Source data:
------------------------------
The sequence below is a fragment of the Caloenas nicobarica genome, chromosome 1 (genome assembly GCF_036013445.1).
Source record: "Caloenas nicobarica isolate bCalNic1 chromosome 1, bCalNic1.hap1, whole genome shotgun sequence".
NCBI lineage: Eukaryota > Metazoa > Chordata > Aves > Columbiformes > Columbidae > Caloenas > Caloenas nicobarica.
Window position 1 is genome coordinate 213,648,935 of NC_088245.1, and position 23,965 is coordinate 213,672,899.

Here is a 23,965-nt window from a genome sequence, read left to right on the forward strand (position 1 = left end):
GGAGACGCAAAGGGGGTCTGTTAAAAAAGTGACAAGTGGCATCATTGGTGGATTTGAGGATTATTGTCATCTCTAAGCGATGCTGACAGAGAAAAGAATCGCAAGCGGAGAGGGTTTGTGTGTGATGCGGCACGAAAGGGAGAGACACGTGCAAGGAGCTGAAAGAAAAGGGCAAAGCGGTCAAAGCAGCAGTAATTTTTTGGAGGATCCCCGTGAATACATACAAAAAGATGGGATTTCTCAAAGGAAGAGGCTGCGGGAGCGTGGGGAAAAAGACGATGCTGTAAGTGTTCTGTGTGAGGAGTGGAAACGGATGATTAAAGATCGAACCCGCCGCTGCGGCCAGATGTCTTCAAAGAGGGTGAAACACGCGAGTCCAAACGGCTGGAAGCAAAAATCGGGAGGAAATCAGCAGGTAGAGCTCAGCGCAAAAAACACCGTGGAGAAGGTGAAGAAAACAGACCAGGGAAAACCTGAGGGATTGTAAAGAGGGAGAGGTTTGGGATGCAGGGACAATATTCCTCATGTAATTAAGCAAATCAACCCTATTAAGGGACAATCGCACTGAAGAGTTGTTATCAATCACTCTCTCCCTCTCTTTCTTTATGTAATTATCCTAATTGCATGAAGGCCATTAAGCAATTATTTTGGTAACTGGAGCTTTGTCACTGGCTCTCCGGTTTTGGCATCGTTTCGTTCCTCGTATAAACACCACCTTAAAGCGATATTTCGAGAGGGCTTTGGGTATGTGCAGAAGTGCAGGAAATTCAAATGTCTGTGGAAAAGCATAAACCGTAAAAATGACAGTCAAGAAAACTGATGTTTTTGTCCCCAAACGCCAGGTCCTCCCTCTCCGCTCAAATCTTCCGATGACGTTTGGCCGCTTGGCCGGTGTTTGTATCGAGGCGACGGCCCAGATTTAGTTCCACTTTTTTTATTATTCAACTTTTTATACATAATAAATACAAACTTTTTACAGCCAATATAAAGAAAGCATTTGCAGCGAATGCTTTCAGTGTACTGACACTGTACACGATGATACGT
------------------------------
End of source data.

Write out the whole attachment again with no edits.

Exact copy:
The sequence below is a fragment of the Caloenas nicobarica genome, chromosome 1 (genome assembly GCF_036013445.1).
Source record: "Caloenas nicobarica isolate bCalNic1 chromosome 1, bCalNic1.hap1, whole genome shotgun sequence".
NCBI lineage: Eukaryota > Metazoa > Chordata > Aves > Columbiformes > Columbidae > Caloenas > Caloenas nicobarica.
Window position 1 is genome coordinate 213,648,935 of NC_088245.1, and position 23,965 is coordinate 213,672,899.

Here is a 23,965-nt window from a genome sequence, read left to right on the forward strand (position 1 = left end):
GGAGACGCAAAGGGGGTCTGTTAAAAAAGTGACAAGTGGCATCATTGGTGGATTTGAGGATTATTGTCATCTCTAAGCGATGCTGACAGAGAAAAGAATCGCAAGCGGAGAGGGTTTGTGTGTGATGCGGCACGAAAGGGAGAGACACGTGCAAGGAGCTGAAAGAAAAGGGCAAAGCGGTCAAAGCAGCAGTAATTTTTTGGAGGATCCCCGTGAATACATACAAAAAGATGGGATTTCTCAAAGGAAGAGGCTGCGGGAGCGTGGGGAAAAAGACGATGCTGTAAGTGTTCTGTGTGAGGAGTGGAAACGGATGATTAAAGATCGAACCCGCCGCTGCGGCCAGATGTCTTCAAAGAGGGTGAAACACGCGAGTCCAAACGGCTGGAAGCAAAAATCGGGAGGAAATCAGCAGGTAGAGCTCAGCGCAAAAAACACCGTGGAGAAGGTGAAGAAAACAGACCAGGGAAAACCTGAGGGATTGTAAAGAGGGAGAGGTTTGGGATGCAGGGACAATATTCCTCATGTAATTAAGCAAATCAACCCTATTAAGGGACAATCGCACTGAAGAGTTGTTATCAATCACTCTCTCCCTCTCTTTCTTTATGTAATTATCCTAATTGCATGAAGGCCATTAAGCAATTATTTTGGTAACTGGAGCTTTGTCACTGGCTCTCCGGTTTTGGCATCGTTTCGTTCCTCGTATAAACACCACCTTAAAGCGATATTTCGAGAGGGCTTTGGGTATGTGCAGAAGTGCAGGAAATTCAAATGTCTGTGGAAAAGCATAAACCGTAAAAATGACAGTCAAGAAAACTGATGTTTTTGTCCCCAAACGCCAGGTCCTCCCTCTCCGCTCAAATCTTCCGATGACGTTTGGCCGCTTGGCCGGTGTTTGTATCGAGGCGACGGCCCAGATTTAGTTCCACTTTTTTTATTATTCAACTTTTTATACATAATAAATACAAACTTTTTACAGCCAATATAAAGAAAGCATTTGCAGCGAATGCTTTCAGTGTACTGACACTGTACACGATGATACGT